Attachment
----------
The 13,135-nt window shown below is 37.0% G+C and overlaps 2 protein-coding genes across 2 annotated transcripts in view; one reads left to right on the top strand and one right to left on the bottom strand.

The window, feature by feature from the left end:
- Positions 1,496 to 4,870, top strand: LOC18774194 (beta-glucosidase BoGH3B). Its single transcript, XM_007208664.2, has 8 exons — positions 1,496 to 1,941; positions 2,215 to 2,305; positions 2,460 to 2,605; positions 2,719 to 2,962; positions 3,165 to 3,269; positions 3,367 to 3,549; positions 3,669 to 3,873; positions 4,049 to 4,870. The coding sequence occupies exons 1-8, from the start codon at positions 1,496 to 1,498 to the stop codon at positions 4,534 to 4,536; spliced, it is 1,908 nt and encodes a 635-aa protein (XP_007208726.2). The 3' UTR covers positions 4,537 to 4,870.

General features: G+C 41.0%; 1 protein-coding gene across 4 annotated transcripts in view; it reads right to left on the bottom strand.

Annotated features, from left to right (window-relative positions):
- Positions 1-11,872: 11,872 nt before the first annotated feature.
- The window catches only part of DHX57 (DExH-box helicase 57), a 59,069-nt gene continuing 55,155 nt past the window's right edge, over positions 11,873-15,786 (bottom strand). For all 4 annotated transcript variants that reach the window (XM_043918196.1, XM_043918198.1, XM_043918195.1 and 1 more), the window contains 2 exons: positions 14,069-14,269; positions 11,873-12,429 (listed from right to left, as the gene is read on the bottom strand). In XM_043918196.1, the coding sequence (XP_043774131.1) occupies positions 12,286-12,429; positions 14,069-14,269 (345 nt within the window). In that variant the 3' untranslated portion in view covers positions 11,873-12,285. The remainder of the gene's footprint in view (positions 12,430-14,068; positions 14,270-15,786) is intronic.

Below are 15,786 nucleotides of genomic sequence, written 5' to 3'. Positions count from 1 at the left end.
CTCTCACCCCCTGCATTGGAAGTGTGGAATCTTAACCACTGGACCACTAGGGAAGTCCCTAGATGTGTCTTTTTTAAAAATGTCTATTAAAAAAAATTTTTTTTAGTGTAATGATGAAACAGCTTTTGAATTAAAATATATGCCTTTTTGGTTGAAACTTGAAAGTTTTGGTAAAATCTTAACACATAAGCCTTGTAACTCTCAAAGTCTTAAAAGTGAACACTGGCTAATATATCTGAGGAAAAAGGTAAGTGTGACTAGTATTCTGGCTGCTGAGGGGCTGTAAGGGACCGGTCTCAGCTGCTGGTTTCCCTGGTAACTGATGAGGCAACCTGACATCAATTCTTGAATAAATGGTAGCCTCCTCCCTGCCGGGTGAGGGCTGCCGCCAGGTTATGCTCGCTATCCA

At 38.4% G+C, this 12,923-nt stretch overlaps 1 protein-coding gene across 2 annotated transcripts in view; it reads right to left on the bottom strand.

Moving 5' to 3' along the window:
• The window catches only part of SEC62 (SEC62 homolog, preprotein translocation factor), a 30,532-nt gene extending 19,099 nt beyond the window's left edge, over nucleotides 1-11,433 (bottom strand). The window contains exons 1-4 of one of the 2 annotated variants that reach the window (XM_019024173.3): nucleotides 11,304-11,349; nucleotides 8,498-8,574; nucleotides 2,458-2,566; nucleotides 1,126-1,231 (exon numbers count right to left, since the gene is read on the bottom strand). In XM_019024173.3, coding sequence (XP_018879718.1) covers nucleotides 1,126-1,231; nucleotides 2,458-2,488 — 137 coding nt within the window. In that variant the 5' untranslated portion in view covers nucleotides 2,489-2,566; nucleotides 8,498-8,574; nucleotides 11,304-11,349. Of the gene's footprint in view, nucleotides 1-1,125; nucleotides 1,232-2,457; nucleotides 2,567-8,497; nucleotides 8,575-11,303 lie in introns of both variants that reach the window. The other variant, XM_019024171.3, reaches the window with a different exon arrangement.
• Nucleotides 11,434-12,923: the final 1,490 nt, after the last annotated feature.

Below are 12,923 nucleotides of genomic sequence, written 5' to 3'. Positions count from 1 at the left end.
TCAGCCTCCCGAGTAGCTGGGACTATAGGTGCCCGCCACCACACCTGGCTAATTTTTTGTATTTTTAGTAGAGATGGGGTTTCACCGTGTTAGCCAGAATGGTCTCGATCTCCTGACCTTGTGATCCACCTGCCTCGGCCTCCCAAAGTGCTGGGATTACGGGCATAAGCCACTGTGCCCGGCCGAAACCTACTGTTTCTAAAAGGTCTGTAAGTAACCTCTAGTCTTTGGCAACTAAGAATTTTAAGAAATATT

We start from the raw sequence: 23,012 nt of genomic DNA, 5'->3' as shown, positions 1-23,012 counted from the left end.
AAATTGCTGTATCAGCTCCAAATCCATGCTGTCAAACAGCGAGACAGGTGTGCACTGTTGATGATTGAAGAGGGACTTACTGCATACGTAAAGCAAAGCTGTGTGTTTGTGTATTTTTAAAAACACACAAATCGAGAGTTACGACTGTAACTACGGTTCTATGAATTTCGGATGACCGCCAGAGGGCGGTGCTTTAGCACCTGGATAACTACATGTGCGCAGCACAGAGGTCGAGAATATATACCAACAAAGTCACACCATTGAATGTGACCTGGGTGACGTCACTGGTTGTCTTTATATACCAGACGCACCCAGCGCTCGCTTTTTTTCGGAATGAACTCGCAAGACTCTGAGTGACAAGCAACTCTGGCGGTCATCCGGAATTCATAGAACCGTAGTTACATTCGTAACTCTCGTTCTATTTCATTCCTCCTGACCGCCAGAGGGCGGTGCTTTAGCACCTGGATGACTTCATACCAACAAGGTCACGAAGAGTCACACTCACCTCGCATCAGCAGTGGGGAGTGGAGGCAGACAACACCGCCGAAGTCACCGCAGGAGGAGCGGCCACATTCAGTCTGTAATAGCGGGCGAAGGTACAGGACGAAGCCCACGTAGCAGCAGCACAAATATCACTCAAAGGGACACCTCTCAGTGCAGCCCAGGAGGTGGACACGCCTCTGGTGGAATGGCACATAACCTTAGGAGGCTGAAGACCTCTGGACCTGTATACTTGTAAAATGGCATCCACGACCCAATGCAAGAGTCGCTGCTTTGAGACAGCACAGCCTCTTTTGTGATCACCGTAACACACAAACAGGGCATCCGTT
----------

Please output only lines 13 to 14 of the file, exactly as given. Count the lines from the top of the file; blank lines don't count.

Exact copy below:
• Nucleotides 11,434-12,923: the final 1,490 nt, after the last annotated feature.

Below are 12,923 nucleotides of genomic sequence, written 5' to 3'. Positions count from 1 at the left end.